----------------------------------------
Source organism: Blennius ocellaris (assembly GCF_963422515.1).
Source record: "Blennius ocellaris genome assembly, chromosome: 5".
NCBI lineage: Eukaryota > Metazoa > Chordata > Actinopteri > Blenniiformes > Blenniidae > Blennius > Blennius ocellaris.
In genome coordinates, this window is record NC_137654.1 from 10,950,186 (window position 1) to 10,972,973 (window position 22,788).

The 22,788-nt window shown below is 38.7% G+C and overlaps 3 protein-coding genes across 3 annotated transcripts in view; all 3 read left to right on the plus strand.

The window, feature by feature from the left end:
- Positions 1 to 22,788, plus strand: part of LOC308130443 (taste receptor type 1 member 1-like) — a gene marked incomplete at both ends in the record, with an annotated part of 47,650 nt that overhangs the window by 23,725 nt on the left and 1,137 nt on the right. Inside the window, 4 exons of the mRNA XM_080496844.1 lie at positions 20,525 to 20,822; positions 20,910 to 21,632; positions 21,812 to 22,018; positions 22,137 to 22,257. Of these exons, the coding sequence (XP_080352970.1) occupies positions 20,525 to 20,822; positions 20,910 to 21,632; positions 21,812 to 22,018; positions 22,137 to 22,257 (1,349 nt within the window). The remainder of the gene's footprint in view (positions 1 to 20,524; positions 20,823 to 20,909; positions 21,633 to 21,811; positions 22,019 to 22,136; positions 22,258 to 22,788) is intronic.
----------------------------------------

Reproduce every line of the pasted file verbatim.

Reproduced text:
Source organism: Blennius ocellaris (assembly GCF_963422515.1).
Source record: "Blennius ocellaris genome assembly, chromosome: 5".
NCBI lineage: Eukaryota > Metazoa > Chordata > Actinopteri > Blenniiformes > Blenniidae > Blennius > Blennius ocellaris.
In genome coordinates, this window is record NC_137654.1 from 10,950,186 (window position 1) to 10,972,973 (window position 22,788).

The 22,788-nt window shown below is 38.7% G+C and overlaps 3 protein-coding genes across 3 annotated transcripts in view; all 3 read left to right on the plus strand.

The window, feature by feature from the left end:
- Positions 1 to 22,788, plus strand: part of LOC308130443 (taste receptor type 1 member 1-like) — a gene marked incomplete at both ends in the record, with an annotated part of 47,650 nt that overhangs the window by 23,725 nt on the left and 1,137 nt on the right. Inside the window, 4 exons of the mRNA XM_080496844.1 lie at positions 20,525 to 20,822; positions 20,910 to 21,632; positions 21,812 to 22,018; positions 22,137 to 22,257. Of these exons, the coding sequence (XP_080352970.1) occupies positions 20,525 to 20,822; positions 20,910 to 21,632; positions 21,812 to 22,018; positions 22,137 to 22,257 (1,349 nt within the window). The remainder of the gene's footprint in view (positions 1 to 20,524; positions 20,823 to 20,909; positions 21,633 to 21,811; positions 22,019 to 22,136; positions 22,258 to 22,788) is intronic.